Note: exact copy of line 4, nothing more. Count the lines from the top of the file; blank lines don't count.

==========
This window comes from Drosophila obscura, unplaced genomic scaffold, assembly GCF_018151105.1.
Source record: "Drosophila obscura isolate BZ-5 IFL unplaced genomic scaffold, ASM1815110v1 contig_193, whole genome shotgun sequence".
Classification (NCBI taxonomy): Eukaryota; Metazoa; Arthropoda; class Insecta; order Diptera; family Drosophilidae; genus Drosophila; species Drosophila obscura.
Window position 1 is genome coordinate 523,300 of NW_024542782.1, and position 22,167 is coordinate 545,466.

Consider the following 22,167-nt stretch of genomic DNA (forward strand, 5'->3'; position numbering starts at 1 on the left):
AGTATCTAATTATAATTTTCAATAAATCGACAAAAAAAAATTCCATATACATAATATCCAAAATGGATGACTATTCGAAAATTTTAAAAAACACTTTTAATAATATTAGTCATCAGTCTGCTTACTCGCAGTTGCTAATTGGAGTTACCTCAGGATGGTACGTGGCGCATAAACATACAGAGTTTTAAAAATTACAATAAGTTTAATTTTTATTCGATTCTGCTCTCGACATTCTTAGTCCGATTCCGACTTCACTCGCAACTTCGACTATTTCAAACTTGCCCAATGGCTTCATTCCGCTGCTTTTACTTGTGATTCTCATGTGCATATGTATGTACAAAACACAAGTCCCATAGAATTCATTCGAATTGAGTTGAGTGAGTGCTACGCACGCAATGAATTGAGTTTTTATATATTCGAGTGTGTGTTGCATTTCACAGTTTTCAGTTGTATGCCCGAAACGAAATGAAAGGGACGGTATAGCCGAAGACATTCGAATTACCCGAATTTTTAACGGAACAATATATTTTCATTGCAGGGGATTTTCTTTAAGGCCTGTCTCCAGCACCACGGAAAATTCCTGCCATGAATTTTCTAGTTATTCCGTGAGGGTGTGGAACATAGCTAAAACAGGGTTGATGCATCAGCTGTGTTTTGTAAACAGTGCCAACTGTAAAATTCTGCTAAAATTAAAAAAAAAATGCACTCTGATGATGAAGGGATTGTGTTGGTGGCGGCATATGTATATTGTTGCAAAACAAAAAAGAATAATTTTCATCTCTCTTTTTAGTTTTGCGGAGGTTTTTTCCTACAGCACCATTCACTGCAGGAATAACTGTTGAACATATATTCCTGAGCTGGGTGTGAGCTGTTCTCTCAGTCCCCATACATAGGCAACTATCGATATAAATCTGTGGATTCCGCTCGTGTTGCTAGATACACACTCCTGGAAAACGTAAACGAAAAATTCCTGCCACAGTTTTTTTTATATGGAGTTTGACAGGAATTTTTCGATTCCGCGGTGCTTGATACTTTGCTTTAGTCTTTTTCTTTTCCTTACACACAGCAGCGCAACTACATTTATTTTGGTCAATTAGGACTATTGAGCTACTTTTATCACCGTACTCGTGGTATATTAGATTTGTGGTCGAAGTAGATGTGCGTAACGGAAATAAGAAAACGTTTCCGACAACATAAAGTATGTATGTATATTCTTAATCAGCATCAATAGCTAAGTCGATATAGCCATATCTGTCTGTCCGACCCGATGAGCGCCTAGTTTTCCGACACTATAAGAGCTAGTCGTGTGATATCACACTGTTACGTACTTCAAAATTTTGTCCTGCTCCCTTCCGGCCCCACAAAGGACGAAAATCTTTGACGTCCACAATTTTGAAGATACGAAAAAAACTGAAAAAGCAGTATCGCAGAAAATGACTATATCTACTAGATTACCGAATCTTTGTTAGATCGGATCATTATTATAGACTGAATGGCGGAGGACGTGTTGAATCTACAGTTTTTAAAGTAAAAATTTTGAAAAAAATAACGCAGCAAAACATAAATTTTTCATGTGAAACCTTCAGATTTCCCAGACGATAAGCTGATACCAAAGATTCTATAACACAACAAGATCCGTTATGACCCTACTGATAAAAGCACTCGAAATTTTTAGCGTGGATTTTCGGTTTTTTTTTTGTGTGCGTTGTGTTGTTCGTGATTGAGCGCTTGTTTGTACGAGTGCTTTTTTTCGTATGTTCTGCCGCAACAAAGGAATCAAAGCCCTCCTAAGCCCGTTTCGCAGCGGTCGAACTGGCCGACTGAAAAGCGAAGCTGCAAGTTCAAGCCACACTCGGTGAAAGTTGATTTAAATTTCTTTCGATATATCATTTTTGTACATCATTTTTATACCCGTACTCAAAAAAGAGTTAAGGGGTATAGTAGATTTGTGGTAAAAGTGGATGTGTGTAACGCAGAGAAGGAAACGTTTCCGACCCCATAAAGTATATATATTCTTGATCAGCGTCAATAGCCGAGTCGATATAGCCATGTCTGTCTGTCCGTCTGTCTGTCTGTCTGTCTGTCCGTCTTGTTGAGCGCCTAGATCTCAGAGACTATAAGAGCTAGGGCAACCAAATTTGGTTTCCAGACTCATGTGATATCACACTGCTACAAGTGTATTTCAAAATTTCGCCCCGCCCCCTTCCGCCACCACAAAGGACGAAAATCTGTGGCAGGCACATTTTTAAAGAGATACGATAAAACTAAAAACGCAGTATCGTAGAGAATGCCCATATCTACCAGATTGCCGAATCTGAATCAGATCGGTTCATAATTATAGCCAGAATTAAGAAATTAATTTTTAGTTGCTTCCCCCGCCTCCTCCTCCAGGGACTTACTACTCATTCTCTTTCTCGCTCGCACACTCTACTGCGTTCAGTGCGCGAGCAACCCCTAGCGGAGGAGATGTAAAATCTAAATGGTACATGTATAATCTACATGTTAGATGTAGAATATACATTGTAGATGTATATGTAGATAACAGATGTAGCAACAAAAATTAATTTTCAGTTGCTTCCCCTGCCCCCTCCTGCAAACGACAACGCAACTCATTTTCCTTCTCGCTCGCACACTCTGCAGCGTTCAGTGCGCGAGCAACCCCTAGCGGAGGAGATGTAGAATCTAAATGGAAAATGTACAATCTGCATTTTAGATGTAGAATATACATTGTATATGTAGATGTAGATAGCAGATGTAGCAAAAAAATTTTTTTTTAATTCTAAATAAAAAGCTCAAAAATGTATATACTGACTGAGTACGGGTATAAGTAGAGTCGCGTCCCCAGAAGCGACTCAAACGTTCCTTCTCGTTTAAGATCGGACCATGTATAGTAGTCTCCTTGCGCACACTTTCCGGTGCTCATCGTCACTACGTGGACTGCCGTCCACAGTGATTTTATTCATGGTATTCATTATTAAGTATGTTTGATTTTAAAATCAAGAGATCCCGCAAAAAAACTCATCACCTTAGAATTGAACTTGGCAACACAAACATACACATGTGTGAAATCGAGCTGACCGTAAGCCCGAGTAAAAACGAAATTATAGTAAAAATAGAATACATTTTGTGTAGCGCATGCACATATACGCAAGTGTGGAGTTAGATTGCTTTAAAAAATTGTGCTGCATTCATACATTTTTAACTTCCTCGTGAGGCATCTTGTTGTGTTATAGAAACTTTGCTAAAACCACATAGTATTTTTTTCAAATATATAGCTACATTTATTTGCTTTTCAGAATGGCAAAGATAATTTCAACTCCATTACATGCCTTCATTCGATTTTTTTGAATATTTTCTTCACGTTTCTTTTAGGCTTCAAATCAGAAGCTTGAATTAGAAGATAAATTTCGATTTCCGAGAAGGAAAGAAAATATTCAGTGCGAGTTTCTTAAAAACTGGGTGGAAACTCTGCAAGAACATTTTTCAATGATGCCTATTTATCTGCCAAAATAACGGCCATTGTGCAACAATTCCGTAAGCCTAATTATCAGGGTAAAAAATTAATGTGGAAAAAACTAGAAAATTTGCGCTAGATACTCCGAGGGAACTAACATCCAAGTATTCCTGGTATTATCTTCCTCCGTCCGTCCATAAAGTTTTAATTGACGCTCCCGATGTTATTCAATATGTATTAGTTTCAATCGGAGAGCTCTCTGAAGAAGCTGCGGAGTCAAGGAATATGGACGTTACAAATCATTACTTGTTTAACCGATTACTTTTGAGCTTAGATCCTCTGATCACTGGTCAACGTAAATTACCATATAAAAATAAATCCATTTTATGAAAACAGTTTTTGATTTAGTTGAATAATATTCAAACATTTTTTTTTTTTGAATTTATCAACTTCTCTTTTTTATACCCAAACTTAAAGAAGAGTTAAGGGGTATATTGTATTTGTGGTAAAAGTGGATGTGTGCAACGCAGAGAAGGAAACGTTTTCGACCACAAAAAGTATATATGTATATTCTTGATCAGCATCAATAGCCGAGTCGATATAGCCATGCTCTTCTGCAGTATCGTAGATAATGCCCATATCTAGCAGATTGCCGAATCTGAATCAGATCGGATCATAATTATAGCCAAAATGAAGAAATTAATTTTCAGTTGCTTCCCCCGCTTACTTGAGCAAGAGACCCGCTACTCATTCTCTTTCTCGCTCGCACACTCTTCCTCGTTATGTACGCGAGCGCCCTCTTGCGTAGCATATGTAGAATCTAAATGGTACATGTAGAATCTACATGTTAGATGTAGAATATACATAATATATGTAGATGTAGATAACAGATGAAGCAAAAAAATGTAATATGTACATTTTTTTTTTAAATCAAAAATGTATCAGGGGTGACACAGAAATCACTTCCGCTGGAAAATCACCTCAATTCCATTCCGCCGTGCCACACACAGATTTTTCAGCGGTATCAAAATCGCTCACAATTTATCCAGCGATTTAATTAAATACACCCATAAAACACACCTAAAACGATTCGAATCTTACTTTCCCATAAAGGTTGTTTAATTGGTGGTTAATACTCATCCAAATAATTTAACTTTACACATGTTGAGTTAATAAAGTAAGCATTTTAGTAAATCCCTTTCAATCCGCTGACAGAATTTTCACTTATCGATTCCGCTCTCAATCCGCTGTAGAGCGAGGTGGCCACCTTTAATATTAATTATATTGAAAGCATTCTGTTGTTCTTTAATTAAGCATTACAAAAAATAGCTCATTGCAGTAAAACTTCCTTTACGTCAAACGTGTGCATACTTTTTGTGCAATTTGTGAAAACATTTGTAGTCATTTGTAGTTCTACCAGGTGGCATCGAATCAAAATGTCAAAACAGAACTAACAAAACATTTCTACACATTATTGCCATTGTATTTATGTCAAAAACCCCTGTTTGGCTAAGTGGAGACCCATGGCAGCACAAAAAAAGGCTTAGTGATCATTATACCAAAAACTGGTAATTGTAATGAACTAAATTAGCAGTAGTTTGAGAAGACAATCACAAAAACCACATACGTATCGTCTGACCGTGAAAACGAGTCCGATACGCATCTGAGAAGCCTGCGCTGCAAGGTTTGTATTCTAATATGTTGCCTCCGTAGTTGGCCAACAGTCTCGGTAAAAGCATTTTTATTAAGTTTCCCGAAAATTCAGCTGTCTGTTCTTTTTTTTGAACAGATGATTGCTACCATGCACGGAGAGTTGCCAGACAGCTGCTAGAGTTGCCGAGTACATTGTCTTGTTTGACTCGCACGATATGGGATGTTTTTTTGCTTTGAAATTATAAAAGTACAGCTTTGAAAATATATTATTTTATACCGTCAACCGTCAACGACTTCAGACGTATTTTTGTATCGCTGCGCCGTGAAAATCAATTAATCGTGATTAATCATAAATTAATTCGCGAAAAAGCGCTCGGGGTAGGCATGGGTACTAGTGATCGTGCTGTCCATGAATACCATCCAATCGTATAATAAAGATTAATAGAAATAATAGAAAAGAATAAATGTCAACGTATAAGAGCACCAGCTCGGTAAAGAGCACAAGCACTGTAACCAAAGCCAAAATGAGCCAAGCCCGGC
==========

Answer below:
Window position 1 is genome coordinate 523,300 of NW_024542782.1, and position 22,167 is coordinate 545,466.